In a note verbale, the United States (US) informed the President of the UN Human Rights Council (HRC) on 20 of June 2018 that they have ‘resigned (their) membership in the Human Rights Council, effective at 1700 Eastern Daylight Time, June 19, 2018’ and that ‘the United States will not participate further in the June HRC session or future sessions and will not serve out the remainder of its term’. Upon receipt of the formal notification, the US ceased to be a member. As from that date onwards, they were considered an Observer State to the HRC.
In a debate, the Geneva Academy introduced a legal discussion on the US’ decision to leave the HRC. Experts and participants discussed the legal consequences of this withdrawal, its impact on the functioning and credibility of the HRC, as well as the extent will the decision affect US’ collaboration with UN Special Procedures and the Universal Periodic Review. They concluded that the US might come back any time through new elections, although the question about their human rights commitments remains open. They also underlined that US' engagement with other mechanisms like UN Special Procedures or the Universal Periodic Review remains open.
Panelists discussed the legal consequences of the US' withdrawal from the UN Human Rights Council for the functioning and credibility of this major human rights body, and for the promotion and protection of human rights. They also addressed the extent to which this decision will affect US’ collaboration with UN Special Procedures and the Universal Periodic Review, as well as the impact on the UN and multilateral diplomacy.
UN Photo/Yubi Hoffmann
On 29–30 May 2018, our Manager of Policy Studies, Felix Kirchmeier, presented our publication Optimizing the UN Treaty Body System in New York to the Chairpersons of United Nations treaty bodies, diplomats and civil society representatives.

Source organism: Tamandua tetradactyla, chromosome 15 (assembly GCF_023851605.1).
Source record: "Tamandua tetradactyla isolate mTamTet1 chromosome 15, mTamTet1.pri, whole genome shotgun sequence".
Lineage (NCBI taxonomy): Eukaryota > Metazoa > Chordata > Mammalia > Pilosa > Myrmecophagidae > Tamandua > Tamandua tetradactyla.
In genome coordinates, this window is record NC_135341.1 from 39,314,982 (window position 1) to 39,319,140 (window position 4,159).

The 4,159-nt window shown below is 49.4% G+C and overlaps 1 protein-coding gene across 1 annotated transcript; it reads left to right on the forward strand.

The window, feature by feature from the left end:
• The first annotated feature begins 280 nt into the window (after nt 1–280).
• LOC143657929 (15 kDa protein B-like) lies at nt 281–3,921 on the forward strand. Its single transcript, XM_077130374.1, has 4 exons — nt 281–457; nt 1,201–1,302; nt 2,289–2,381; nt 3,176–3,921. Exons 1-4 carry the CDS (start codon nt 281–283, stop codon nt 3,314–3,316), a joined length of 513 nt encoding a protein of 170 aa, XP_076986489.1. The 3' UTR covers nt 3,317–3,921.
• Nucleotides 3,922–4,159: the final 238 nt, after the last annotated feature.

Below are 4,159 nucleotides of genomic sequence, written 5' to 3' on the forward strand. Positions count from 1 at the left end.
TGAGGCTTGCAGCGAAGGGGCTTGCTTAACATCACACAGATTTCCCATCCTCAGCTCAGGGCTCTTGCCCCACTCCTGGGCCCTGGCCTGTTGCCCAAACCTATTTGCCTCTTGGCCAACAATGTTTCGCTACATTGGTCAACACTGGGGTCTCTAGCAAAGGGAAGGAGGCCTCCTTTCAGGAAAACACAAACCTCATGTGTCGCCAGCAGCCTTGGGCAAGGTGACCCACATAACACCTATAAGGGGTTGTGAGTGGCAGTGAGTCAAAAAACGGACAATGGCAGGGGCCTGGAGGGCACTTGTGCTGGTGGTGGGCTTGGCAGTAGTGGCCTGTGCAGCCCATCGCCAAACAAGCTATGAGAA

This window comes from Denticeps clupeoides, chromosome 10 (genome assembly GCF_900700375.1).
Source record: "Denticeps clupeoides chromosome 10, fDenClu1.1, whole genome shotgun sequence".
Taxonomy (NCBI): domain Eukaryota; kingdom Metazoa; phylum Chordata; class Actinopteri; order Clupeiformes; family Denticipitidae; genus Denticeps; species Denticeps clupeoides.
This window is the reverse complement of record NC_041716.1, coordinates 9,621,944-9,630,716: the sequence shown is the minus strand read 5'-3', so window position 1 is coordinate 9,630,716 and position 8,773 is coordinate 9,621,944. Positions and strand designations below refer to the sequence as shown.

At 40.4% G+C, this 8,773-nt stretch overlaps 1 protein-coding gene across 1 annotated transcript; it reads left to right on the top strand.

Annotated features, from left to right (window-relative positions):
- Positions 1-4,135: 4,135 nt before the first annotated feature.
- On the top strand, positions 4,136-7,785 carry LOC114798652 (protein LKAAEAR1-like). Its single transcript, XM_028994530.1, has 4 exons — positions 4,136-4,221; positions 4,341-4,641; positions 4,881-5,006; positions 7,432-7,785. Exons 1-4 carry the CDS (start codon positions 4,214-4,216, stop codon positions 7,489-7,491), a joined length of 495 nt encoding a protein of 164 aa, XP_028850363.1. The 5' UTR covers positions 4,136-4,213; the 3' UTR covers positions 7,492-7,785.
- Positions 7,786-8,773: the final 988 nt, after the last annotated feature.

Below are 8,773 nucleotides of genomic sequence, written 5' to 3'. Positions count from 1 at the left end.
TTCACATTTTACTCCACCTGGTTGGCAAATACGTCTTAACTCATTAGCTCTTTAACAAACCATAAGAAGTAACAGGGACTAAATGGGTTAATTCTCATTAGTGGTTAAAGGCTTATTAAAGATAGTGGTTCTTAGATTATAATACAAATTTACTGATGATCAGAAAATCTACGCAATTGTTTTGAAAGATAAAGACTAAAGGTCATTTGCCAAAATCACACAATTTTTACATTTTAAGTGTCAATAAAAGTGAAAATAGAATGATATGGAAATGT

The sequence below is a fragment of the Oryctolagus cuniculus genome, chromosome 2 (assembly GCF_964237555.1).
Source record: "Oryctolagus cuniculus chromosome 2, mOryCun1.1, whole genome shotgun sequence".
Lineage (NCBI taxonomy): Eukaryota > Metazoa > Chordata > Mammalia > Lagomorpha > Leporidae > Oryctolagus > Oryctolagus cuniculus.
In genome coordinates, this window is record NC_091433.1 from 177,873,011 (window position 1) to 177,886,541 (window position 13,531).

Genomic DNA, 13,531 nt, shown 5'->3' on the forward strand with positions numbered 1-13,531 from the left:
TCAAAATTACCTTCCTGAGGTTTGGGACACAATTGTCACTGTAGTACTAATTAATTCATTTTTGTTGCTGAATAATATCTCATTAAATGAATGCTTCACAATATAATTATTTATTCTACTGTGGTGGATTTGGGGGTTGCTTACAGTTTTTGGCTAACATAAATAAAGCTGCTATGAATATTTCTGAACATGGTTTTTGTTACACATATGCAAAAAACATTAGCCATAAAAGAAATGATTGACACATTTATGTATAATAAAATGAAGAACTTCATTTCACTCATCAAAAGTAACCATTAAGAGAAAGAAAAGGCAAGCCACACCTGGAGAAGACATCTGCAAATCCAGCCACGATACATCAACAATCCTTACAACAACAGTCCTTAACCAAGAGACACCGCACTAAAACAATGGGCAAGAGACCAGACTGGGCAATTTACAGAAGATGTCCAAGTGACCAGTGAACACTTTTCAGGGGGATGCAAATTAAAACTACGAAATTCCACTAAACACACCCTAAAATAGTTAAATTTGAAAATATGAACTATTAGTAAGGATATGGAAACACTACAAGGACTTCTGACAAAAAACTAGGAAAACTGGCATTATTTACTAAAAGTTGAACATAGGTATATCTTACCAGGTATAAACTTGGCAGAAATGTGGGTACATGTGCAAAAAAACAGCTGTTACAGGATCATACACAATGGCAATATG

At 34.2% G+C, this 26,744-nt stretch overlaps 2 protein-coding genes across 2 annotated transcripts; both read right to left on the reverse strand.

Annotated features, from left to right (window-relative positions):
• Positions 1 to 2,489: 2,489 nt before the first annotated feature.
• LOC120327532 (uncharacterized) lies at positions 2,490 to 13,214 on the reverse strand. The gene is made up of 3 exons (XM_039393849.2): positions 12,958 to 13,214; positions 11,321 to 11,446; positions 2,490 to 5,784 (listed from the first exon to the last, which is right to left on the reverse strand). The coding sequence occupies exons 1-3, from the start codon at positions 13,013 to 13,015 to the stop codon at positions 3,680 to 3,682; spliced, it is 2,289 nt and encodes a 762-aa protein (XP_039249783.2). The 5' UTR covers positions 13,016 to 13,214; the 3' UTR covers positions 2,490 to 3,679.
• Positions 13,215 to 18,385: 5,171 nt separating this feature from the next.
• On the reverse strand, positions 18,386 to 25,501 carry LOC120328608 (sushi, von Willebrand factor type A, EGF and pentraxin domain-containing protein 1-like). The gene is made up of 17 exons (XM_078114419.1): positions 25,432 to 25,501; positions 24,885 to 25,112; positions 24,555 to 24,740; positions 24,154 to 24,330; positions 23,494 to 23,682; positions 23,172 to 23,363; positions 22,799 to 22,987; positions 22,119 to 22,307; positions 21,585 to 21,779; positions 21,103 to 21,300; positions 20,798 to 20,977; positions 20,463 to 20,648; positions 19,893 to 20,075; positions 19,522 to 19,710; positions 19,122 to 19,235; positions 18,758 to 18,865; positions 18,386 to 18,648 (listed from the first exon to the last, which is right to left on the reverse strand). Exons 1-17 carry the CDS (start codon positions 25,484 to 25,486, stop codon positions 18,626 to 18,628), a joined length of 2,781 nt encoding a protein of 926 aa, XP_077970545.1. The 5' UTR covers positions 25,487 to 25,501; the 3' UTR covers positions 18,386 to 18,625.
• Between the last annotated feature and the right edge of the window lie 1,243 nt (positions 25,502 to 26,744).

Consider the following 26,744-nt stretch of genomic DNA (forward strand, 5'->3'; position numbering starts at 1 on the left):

During an expert seminar UN Special Procedures, members of UN treaty bodies, staff from the Office of the United Nations High Commissioner for Human Rights, as well as representatives from civil society and the Swiss Government discussed the role that UN human rights mechanisms play in monitoring the Sustainable Development Goals that seek to realize economic, social and cultural rights.
This training course provides participants with a deep understanding of the international legal framework for the protection of human rights and the environment as well as in-depth knowledge of how to promote environmental protection through existing human rights mechanisms. The 2019 edition will dedicate special attention to plastic pollution.
This research aims at building a common understanding and vision as to how states and the relevant parts of the UN system can provide a concrete and practical framework to address human rights responsibilities of armed non-state actors.
This research project, aims via the drafting of a practitioners’ guide on human rights and countering corruption, to clarify the conceptual relationship between human rights, good governance and anticorruption, demonstrate the negative impact of corruption on human rights and provide guidance and make practical recommendations for effectively using the UN human rights system in anti-corruption efforts.